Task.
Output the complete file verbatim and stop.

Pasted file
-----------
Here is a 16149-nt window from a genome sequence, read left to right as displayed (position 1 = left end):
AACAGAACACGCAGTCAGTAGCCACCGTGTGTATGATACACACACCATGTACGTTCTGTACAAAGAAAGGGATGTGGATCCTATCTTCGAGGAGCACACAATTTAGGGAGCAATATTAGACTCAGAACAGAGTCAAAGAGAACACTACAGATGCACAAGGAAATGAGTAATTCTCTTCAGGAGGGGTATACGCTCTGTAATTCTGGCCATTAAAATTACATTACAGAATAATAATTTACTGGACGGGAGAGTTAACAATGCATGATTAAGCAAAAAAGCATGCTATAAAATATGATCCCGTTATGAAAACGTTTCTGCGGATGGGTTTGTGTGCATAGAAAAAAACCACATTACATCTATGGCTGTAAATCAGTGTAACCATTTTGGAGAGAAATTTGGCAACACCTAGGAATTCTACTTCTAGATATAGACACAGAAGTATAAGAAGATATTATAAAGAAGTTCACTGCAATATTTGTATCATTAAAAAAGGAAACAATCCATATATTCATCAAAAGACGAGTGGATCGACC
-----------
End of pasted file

Here is a 16149-nt window from a genome sequence, read left to right as displayed (position 1 = left end):
AACAGAACACGCAGTCAGTAGCCACCGTGTGTATGATACACACACCATGTACGTTCTGTACAAAGAAAGGGATGTGGATCCTATCTTCGAGGAGCACACAATTTAGGGAGCAATATTAGACTCAGAACAGAGTCAAAGAGAACACTACAGATGCACAAGGAAATGAGTAATTCTCTTCAGGAGGGGTATACGCTCTGTAATTCTGGCCATTAAAATTACATTACAGAATAATAATTTACTGGACGGGAGAGTTAACAATGCATGATTAAGCAAAAAAGCATGCTATAAAATATGATCCCGTTATGAAAACGTTTCTGCGGATGGGTTTGTGTGCATAGAAAAAAACCACATTACATCTATGGCTGTAAATCAGTGTAACCATTTTGGAGAGAAATTTGGCAACACCTAGGAATTCTACTTCTAGATATAGACACAGAAGTATAAGAAGATATTATAAAGAAGTTCACTGCAATATTTGTATCATTAAAAAAGGAAACAATCCATATATTCATCAAAAGACGAGTGGATCGACC